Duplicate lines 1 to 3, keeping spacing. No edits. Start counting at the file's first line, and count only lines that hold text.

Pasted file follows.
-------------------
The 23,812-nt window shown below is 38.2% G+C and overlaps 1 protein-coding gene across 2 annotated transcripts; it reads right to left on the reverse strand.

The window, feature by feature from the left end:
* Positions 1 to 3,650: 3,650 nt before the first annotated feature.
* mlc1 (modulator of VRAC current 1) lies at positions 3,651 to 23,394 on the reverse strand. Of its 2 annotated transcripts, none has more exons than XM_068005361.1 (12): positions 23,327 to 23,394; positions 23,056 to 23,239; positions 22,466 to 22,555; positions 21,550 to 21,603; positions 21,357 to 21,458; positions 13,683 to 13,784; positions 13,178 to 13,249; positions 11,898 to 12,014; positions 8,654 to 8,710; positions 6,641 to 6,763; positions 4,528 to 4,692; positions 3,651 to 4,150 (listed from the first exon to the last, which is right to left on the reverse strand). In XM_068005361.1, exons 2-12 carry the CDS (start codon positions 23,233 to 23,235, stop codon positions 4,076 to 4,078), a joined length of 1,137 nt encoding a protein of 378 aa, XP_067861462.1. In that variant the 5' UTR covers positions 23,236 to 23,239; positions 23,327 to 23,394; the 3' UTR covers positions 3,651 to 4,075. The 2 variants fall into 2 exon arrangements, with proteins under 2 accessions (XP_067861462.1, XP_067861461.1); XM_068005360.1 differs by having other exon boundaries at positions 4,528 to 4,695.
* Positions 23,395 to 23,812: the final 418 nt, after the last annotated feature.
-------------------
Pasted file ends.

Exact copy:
The 23,812-nt window shown below is 38.2% G+C and overlaps 1 protein-coding gene across 2 annotated transcripts; it reads right to left on the reverse strand.

The window, feature by feature from the left end:
* Positions 1 to 3,650: 3,650 nt before the first annotated feature.